Are Trail Shoes the New Hiking Boots?: Danner Mountain 600 Low Review

Don't let those low tops throw you for a loop—these shoes are boots.

Of course, it feels funny saying this given that a boot must have support at or above the ankle to be deemed as such. But, after putting the Danner Mountain 600 Low through many hours on rough trails in wet conditions, I would say this "shoe's" support rivals that of any hiking boot that currently occupies my closet. 

And, with its handsome, solid suede construction, D-ring eyelets and thick, Vibram rubber soles, the Mountain 600 easily takes on the appearance of a rigid hiking boot. Yet its lightweight construction and flexibility give your trotters the feel of being in a comfy shoe. 

While you can get the Mountain 600 in a traditional boot form with high ankle support, as someone who routinely opts to hike in trail runners over traditional boots, I appreciate the low tops for its lack of constriction and its versatility. This makes Danner's most advanced pair of hiking footwear the perfect marriage between boot and shoe.


The first thing you'll notice about the Mountain 600 Low is its monotonous suede toe box and upper that, while lacking in eye-catching mesh or a distinct design, is more importantly lacking in seams. Add to this a water-resistant tongue webbed together with the shoe's upper, and you have a watertight footwear for your next hike.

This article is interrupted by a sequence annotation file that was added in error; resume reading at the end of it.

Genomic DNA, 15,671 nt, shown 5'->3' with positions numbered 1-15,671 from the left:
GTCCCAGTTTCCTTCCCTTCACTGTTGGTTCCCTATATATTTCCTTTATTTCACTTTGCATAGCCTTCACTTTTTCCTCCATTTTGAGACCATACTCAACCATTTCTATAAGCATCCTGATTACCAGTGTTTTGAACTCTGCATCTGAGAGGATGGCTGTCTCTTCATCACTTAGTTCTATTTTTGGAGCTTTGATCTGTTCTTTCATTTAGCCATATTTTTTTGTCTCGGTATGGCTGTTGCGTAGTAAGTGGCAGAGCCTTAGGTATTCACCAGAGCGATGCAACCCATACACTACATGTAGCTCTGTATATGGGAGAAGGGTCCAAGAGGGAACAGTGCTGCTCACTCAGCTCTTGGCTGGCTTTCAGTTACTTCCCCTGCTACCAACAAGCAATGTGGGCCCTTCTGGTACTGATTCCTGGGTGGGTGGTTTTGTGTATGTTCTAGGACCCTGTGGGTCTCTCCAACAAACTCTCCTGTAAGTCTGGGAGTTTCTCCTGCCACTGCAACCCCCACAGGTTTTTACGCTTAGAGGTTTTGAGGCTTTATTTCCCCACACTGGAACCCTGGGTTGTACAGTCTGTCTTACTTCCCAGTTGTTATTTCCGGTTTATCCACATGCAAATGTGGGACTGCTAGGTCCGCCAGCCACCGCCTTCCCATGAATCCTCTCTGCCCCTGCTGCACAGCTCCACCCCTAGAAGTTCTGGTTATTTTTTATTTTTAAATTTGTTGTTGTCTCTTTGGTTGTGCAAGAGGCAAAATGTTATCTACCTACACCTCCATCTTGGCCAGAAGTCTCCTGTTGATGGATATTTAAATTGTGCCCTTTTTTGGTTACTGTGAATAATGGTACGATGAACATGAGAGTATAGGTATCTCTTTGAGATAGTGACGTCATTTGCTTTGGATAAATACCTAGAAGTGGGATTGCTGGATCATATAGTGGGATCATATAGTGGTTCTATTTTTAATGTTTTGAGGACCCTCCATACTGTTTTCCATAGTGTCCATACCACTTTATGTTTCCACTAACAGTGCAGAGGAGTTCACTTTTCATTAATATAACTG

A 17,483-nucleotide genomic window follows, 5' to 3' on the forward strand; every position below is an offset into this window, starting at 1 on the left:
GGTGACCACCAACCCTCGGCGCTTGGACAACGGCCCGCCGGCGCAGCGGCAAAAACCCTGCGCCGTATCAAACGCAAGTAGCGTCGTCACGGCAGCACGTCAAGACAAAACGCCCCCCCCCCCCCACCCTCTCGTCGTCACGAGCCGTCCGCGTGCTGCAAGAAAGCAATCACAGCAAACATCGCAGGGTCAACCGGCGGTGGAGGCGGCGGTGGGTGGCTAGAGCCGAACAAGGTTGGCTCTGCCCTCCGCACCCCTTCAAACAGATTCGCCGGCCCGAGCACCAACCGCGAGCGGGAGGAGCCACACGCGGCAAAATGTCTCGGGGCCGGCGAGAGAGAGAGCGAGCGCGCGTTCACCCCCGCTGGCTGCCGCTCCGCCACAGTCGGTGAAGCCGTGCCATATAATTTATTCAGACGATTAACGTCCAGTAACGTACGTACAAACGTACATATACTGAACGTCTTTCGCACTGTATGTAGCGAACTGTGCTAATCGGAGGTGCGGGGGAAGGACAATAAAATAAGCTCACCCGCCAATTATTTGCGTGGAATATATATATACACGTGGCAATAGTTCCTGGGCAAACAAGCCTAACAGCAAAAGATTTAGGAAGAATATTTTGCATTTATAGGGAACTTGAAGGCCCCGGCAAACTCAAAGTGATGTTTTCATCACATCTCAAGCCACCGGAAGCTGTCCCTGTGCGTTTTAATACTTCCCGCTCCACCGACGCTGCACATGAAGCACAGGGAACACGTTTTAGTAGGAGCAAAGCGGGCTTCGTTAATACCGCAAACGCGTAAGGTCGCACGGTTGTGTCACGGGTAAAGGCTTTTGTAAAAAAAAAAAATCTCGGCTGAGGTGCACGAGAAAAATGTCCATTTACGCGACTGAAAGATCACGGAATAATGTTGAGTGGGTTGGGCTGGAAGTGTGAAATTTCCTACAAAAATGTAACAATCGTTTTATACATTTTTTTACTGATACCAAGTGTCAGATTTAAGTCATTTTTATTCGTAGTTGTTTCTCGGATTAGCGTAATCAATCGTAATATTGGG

The Mountain 600 also features D-ring eyelets for durability and easy adjustment and a thick, Vibram midsole made from a co-polymer blend that includes synthetic natural rubber and Ethylene Vinyl Acetate (EVA) (or "really awesome stuff," in layman's terms). The shoe also includes one of the grippiest outer soles I've ever tested on a shoe (more on this later) and a convenient suede pull tab that's becoming harder and harder to find on hiking shoes. And yet another clever inclusion is the four lace keepers that travel up the tongue of the shoe to prevent it from sliding.

This shoe’s construction is meant to withstand any condition Mother Nature might throw your way.

Ultimately, this shoe's construction is meant to withstand any condition Mother Nature might throw your way, and its solid, traditional boot design with subtle accents gives the Mountain 600 a 10 out of 10 on the appearance scale from me.

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